Last Updated: Friday, 22 August 2014, 15:07 GMT

An alleged assailant of journalist Edik Baghdasaryan gives himself up to police

Publisher Reporters Without Borders
Publication Date 28 November 2008
Cite as Reporters Without Borders, An alleged assailant of journalist Edik Baghdasaryan gives himself up to police, 28 November 2008, available at: http://www.refworld.org/docid/4934ff8ec.html [accessed 23 August 2014]
DisclaimerThis is not a UNHCR publication. UNHCR is not responsible for, nor does it necessarily endorse, its content. Any views expressed are solely those of the author or publisher and do not necessarily reflect those of UNHCR, the United Nations or its Member States.

One of the alleged assailants of journalist Edik Baghdasaryan, gave himself up to police on 26 November 2008. Karen Haroutiunian refused to comment and his motives remain unknown.

Very little is known about him or his accomplices in the brutal assault on the chairman of the investigative journalists' association in Yerevan on the evening of 17 November 2008.

Three men set upon the editor of online magazine Hetq, as he was about to get into his car. Edik Baghdasaryan fought off his assailants until one of them hit him on the head with a stone. He was taken to hospital for treatment but has since returned home.

Armenian leaders have been visiting him to offer them support and on 19 November, journalists, representatives of NGOs and students at the journalism faculty rallied in Yerevan between the prosecutor's office and the presidency to protest against violence against journalists, the perpetrators of which are very rarely caught.

Sona Truzian, spokesman for the prosecutor's office said on 24 November that a preliminary investigation opened under Article 113 of the criminal code (assault resulting in moderate to severe injuries) had led to one of Baghdasaryan's attackers being identified.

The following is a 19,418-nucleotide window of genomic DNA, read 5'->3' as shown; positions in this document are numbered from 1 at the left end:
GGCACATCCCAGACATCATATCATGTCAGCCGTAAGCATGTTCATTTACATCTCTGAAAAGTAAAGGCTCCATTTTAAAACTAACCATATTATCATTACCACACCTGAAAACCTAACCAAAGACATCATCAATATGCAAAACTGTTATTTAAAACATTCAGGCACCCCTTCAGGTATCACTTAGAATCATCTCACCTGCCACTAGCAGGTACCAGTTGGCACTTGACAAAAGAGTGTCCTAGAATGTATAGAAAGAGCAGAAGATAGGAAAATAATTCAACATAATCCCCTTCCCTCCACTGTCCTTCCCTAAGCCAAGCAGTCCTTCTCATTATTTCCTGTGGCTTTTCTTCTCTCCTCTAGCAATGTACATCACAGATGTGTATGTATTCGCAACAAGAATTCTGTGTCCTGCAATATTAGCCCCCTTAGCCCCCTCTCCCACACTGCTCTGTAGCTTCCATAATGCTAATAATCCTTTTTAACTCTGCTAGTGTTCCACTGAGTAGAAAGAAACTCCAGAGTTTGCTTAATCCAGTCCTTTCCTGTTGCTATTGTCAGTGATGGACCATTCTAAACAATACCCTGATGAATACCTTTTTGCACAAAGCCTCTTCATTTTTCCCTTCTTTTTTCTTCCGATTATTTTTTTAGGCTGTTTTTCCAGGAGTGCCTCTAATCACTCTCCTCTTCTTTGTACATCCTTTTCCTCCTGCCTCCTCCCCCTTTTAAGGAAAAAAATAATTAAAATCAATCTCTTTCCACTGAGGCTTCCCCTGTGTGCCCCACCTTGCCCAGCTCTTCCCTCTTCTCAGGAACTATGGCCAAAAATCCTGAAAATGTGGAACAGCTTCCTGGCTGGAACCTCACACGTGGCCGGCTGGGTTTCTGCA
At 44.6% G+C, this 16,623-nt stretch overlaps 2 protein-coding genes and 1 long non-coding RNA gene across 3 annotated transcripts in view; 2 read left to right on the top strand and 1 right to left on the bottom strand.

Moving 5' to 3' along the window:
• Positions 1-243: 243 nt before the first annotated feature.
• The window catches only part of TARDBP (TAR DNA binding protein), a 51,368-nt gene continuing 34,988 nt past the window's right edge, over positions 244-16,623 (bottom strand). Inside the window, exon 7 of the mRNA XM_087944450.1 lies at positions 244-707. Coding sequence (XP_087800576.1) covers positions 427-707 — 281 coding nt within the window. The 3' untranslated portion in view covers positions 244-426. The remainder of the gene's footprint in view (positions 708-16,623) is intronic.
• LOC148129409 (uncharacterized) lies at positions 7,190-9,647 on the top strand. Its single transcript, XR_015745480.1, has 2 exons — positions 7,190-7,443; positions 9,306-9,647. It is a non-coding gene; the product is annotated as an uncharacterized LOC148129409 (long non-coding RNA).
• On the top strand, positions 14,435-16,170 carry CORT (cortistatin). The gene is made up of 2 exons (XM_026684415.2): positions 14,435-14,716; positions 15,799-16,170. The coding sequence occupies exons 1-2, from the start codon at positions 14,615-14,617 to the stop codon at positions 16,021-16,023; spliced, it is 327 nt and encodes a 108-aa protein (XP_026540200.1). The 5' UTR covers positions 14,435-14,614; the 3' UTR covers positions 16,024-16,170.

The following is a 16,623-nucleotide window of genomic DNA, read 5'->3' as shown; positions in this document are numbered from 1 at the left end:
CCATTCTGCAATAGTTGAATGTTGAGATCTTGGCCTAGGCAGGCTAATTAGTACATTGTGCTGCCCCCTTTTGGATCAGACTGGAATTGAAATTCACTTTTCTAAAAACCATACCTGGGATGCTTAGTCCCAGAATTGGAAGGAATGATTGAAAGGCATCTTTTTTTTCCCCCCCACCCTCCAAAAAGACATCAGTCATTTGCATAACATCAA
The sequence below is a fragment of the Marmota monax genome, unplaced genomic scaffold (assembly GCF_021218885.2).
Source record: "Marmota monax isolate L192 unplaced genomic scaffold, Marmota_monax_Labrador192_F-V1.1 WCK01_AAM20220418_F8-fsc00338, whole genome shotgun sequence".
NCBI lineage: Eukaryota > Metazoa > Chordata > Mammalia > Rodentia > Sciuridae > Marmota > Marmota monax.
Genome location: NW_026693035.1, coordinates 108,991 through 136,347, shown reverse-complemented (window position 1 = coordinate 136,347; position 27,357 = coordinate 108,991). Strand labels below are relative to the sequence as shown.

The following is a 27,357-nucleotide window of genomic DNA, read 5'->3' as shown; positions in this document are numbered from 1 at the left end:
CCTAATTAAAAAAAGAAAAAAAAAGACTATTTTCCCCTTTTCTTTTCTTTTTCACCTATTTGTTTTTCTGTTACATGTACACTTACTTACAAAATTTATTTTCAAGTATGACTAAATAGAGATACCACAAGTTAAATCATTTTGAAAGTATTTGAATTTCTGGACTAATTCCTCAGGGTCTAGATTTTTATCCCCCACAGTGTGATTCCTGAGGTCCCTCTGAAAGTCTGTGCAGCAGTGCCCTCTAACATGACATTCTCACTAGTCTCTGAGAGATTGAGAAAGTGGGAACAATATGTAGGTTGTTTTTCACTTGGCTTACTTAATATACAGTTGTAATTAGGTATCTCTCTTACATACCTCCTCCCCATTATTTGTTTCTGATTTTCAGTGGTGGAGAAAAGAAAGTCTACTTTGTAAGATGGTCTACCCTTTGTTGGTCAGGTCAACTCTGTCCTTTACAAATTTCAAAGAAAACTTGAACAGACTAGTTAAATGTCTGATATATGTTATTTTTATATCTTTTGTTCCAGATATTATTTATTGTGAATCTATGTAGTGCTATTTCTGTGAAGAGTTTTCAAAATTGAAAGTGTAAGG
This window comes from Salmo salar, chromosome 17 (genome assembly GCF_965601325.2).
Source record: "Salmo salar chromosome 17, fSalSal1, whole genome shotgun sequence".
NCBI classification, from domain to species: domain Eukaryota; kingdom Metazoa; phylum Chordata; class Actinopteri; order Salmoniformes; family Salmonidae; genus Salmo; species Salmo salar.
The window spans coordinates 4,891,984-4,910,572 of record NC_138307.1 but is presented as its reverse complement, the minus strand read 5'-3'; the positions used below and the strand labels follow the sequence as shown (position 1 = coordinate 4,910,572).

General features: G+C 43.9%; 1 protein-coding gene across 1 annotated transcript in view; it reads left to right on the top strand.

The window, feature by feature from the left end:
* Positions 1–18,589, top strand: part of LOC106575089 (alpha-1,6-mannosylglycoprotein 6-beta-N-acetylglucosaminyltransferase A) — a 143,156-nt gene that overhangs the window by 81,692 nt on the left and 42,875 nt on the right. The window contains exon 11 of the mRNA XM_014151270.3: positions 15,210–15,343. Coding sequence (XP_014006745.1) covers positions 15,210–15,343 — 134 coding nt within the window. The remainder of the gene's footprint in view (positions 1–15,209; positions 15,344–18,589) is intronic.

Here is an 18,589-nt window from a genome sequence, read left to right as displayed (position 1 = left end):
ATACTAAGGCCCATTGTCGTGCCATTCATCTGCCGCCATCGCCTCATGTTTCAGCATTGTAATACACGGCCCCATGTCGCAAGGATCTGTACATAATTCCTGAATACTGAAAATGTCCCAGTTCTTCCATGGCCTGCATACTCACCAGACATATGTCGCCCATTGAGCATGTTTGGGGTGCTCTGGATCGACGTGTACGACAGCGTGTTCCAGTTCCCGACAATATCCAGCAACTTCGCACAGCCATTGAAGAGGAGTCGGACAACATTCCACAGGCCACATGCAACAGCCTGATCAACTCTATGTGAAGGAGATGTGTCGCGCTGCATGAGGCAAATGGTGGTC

18.11.2008

Call for thorough investigation into assault on investigative journalist

Reporters Without Borders calls for a "prompt and exhaustive" investigation into yesterday's assault in Yerevan on Edik Baghdasaryan, the head of the Armenian Association of Investigative Journalists and editor of Hetq, an online newspaper published by the association.

"Such a violent attack on an independent journalist who covers corruption and crime is, at the very least, disturbing" Reporters Without Borders said. "As prompt and exhaustive an investigation as possible must be carried out as a matter of urgency in order to identify his assailants."

Baghdasaryan was assaulted by three unidentified men as he was about to get into his car at about 8 p.m. yesterday in Yerevan. They beat him repeatedly and one of them hit on the head with a stone before they all made off. He was admitted to St. Grigor Lusarovich hospital for treatment.

In an interview for local TV station A1+, Baghdasaryan said his assailants seemed to have been waiting for him and began their attack without saying a word. A camera belonging to Hetq, the online newspaper he edits, was stolen during the attack. After his assailants had left, he requested help from a neighbouring apartment building.

Prime Minister Tigran Sargsyan said he was "worried" by the attack on Baghdasaryan after visiting him in hospital today. Sona Truzyan, the spokesperson for the prosecutor-general's office, said the incident was being investigated as an "assault" under article 113 of the criminal code.

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